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Thursday, March 17, 2016

Treating Film Like Music in Malick-Produced Award-Winning Impressionist Portrait 'The Seer'

"Terrence Malick told me: Don't approach editing literally. It's not just a chronological order of facts. Think of it as a piece of music.”

Laura Dunn's documentary The Seer, which just won the SXSW Special Jury Recognition for Visual Design, follows modern Tobacco farmers and their difficulties in the changing agrarian landscape — all framed through the eyes of beloved American novelist and activist Wendell Berry. Not wishing to appear on camera, Berry's poetic voice drives the film through cinematic landscapes of rural Kentucky as it's evolved since the rapid mechanization of farm life.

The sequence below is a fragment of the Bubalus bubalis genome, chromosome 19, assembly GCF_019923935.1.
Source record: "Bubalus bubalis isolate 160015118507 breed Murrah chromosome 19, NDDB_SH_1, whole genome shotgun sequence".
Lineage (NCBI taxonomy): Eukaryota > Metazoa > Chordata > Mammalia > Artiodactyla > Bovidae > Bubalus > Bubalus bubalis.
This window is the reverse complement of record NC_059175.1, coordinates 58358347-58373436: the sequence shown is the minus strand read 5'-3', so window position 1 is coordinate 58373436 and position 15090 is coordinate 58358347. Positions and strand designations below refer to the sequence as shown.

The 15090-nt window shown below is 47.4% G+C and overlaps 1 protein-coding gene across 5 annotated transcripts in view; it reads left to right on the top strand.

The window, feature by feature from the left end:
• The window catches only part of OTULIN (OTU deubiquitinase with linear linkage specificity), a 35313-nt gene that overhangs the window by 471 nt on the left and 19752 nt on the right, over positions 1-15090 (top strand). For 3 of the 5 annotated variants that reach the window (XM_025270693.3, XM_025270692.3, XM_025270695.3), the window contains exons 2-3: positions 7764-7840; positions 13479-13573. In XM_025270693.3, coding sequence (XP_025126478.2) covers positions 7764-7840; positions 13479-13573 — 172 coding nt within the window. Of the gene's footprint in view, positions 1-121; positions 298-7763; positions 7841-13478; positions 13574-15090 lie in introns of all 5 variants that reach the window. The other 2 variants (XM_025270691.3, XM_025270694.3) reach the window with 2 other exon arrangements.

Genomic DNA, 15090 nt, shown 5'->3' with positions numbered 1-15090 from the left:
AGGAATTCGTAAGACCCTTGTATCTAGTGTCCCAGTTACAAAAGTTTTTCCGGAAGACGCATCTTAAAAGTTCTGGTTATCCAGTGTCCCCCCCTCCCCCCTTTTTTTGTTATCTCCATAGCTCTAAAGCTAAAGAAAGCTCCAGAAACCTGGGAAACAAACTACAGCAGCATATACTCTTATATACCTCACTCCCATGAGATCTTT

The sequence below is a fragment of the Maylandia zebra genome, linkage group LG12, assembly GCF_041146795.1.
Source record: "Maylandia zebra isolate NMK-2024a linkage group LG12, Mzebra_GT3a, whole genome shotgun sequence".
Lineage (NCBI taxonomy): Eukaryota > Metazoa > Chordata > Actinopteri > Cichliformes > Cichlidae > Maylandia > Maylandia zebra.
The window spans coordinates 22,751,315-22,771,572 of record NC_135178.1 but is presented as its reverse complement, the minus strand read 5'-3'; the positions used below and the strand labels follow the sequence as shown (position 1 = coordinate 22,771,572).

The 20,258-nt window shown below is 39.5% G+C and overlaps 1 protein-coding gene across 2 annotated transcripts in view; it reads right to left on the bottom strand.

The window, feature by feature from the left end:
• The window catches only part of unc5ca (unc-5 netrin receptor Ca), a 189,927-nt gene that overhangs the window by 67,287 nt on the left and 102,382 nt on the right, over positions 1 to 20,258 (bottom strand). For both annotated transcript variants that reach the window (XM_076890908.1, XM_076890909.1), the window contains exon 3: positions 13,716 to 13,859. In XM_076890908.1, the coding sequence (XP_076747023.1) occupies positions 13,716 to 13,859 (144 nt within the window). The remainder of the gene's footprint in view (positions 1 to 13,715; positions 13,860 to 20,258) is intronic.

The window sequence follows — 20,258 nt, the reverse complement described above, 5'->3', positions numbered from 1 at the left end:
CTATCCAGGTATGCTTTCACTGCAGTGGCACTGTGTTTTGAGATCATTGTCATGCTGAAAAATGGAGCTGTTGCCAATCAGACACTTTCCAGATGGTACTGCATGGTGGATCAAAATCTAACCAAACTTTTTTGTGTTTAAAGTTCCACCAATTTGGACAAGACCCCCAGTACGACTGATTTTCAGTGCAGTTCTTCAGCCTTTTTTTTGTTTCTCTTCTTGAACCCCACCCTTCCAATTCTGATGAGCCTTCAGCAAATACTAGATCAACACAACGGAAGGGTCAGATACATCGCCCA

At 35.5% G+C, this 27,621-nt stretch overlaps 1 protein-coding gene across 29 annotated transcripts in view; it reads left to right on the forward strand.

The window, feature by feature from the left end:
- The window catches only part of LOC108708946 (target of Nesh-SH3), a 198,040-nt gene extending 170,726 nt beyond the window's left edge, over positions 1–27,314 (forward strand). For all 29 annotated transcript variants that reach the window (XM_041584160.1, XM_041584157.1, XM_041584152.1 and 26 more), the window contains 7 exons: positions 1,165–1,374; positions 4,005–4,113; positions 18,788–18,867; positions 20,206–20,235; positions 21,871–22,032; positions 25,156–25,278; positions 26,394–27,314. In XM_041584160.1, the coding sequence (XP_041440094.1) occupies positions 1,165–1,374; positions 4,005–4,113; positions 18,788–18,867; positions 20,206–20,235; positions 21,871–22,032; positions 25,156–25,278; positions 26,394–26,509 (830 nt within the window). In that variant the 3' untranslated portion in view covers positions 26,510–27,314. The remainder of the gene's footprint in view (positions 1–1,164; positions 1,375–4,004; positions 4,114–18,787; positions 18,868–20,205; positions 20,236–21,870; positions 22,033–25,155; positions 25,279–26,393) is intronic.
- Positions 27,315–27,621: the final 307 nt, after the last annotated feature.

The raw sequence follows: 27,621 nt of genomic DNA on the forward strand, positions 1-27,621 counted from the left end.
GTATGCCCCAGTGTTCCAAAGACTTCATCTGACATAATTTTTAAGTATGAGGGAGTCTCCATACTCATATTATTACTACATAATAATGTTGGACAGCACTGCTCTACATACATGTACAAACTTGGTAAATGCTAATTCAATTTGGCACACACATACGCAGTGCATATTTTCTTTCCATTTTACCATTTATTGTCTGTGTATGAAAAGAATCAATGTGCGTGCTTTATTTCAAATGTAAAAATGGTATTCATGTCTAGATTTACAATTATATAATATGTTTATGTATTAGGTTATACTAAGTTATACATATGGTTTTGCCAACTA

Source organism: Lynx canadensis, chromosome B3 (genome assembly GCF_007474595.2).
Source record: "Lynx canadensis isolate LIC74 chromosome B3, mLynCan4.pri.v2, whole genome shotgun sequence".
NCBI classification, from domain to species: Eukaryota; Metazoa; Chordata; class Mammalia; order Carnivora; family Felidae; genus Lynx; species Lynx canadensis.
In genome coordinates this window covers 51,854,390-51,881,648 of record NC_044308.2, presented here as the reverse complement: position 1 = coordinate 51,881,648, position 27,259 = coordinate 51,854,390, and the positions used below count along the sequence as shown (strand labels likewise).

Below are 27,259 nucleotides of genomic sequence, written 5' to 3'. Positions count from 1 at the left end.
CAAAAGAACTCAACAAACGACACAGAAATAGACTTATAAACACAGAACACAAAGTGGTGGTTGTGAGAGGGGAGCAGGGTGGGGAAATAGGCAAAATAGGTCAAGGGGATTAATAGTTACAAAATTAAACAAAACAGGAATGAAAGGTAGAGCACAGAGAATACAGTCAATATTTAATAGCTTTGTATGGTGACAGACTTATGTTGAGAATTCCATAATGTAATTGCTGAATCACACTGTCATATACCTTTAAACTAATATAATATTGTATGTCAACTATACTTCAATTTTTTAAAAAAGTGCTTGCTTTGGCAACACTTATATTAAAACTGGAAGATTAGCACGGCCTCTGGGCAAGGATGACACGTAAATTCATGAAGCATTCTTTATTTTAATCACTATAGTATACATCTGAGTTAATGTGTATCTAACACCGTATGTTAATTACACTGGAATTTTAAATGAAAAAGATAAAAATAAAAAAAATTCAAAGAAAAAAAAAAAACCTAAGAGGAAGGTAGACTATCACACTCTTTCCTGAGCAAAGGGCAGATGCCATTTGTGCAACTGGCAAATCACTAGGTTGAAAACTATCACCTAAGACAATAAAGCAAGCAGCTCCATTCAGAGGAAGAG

Dunn, whose collaborators on the film include Terrence Malick and Robert Redford, creates a unique, slow-building rhythm in her impressionistic portrait. No Film School sat down with Dunn at SXSW 2016 to talk about shooting the tobacco harvest, the painterly qualities of the Alexa, and editing in the middle of the night after her children are fast asleep.

"People either know Wendell Berry and he's the most important writer in their lives, or they've never heard of him."

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from No Film School

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